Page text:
X Close

Archives

Saturday June 29, 2013

My superwoman BFF

Turn of events: A childhood tormentor-turned-BFF — that’s Shivanee Selvaratnam. Life takes
unexpected turns, doesn’t it? Turn of events: A childhood tormentor-turned-BFF — that’s Shivanee Selvaratnam. Life takes unexpected turns, doesn’t it?

Funny how someone who used to torture the columnist in school became a good friend who inspires her choices — and teaches her a thing or two about online commerce.

MY OLDEST friend – I don’t mean in terms of age – is Shivanee Selvaratnam.

Our friendship dates back to kindergarten. I used to be terrified of her, even though I was a whole head taller. Shivanee had a wicked wit that could put anyone in their place.

Being a mollycoddled, only child, I had hypersensitive tear ducts. More than once during the two-year reign of terror, her merciless teasing sent me fleeing to a corner in our classroom, to sob quietly into my lunch tiffin.

My heart sank when her cheeky face was the first thing I saw on Day One at my primary school, Tarcisian Convent.

She welcomed me with a greeting that rang across the classroom: “Hey, what’s with that vegetable basket?”

Instead of cool backpacks or slingbags, my parents thought my woven rattan basket – which my grandma used to go to market in – would make a cool schoolbag.

I managed to successfully avoid her until Form Two, when our teacher, perplexingly, plonked her in front of me. It turned out to be life-changing decision. For this time, we got along like a house on fire.

And unlike many teenage friendships which fade after school, ours, miraculously, survived the transition into adulthood, working life, marriage (hers) and children (also hers).

She quit her job when her first kid came along. Any doubts that she’d go insane with boredom were dismissed when the ass-kicking career woman transformed into domestic goddess. A typical lunch (to which I regularly invite myself) includes one type of meat (for the boys), three types of vegetables (for her vegetarian mum-in-law) and two chutneys.

Eat your heart out, Lotus!

Her boys showed all signs of becoming suave, debonair gentlemen – and this was before they turned eight. On my first meeting with Visaghan, her elder son, he had me eating out of his hand.

Shivanee: “Do you like Auntie Alex?”

His response was to drop a kiss on my surprised cheek and intoned, “I LOVEEEEEEEE Auntie Alex.”

“That’s my Romeo,” Shivanee winked.

Full of surprises, Shivanee announced that she wanted to open an online saree boutique to raise funds for the Sai Baba School.

Inspired by Hard Rock Cafe founder Isaac Tigrett, who gave away all profits he made to the Super Specialist Hospital in Puttaparthi, she thought of merging her passion for sarees with a charitable cause.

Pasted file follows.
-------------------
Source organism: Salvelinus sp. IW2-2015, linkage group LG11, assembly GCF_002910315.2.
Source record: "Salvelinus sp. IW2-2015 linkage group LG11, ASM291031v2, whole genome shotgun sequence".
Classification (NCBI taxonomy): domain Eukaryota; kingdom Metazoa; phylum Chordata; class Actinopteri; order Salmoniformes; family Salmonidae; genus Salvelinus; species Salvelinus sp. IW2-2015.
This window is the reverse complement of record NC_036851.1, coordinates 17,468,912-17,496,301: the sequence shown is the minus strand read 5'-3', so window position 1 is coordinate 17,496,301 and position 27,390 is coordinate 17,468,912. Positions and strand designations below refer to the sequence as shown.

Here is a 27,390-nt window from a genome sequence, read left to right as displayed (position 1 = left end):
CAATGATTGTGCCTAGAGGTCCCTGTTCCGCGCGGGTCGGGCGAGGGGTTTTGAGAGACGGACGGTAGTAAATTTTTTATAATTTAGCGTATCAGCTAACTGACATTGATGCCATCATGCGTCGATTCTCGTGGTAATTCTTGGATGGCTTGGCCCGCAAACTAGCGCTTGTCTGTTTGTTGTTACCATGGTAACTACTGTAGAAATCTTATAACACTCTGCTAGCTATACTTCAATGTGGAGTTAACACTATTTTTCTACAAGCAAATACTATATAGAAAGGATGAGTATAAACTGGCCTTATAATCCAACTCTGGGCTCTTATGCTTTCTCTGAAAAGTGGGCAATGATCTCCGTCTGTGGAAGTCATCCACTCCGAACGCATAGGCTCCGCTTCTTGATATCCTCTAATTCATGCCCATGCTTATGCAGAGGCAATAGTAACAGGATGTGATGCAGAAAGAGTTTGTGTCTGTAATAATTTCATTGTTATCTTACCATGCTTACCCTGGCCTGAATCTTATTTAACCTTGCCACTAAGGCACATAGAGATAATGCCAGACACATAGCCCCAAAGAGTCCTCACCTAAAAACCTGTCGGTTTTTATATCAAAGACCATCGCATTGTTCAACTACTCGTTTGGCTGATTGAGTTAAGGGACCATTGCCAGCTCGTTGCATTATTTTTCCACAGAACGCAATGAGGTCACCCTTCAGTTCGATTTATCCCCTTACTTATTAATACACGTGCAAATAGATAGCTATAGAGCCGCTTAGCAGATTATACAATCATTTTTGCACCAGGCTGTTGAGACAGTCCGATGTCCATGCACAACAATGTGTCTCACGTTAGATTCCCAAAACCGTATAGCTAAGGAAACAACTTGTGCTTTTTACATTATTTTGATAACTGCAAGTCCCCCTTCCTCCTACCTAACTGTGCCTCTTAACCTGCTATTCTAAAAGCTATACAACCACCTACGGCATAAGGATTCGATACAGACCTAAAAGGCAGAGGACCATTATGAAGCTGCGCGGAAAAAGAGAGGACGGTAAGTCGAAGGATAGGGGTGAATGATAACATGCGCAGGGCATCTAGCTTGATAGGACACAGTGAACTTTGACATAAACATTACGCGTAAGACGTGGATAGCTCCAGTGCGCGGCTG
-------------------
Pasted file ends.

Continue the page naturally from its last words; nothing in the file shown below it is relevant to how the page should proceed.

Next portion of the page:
It would not be her first attempt to do something about her passion for sarees. Her exquisite taste was well-known among her circle of friends. A few years ago, armed with orders from friends who knew she was going to India, she waltzed into the busiest saree shops in the bazaar, dressed like a tomboy with thousands of ringgit stuffed in her shoes, pants, etc.

Why? Because you can’t use credit cards in this part of the world. Talk about ballsy!

But an online shop was a different kettle of fish. How on earth would my friend, an Internet luddite who sent me a grand total of one email in the last year, manage an e-commerce portal? Still, I wasn’t going to dissuade my good friend from her maiden foray into business.

In typical Shivanee fashion, she threw herself into her new venture with all the passion of a new mother.

From engaging a professional make-up artist and photographer for the model shoots, she went all out to create an online experience that would kept readers engaged and their visual senses thrilled.

“No point doing anything in half-hearted measures,” she explained.

Ever eager to improve, she was never shy to admit she was still learning, nor too proud to ask for suggestions and tips. One day, I sent her an online article link about copywriting in which the author said that selling was all about moving emotions.

The next thing I knew, she had rewritten all her captions into evocative short stories filled with loving details that only a hard-core saree connoisseur would take the trouble to find out. David Ogilvy would be proud.

The last I checked, her pages had 1,400 Likes. In two months. Not bad for a girl who didn’t know the meaning of TTYL (Talk To You Later) just a few short months back.

I’ve noticed one consistent thing about her: she is a people person who never forgets those who have supported her. Not just the eventual beneficiary of her sales, but also collaborators, customers, friends.

Before, during and after the shoots, she constantly plugged the photographer and make-up artist she worked with.

Every time somebody Liked a photo, or posted a comment, she would take time to thank the person. If somebody posed a question, she would happily enthuse about her sarees. And that passion was infectious.

What a long way she – we – have come.

Who knows? One day, maybe Asia Weaves will become to Sai School what Hard Rock was to The Super Specialist Centre. This old friend will definitely be rooting for her.

> Alexandra Wong (facebook.com/nooksandgems) wonders if this article will bag her another free curry lunch. For indigenous weaves and one-of-a-kind drapes, check out Asia Weaves (Clothing) on your Facebook page (facebook.com/pages/Asia-Weaves/208596629275885) or write to asiaweaves@yahoo.com

advertisement

Most Viewed

advertisement

advertisement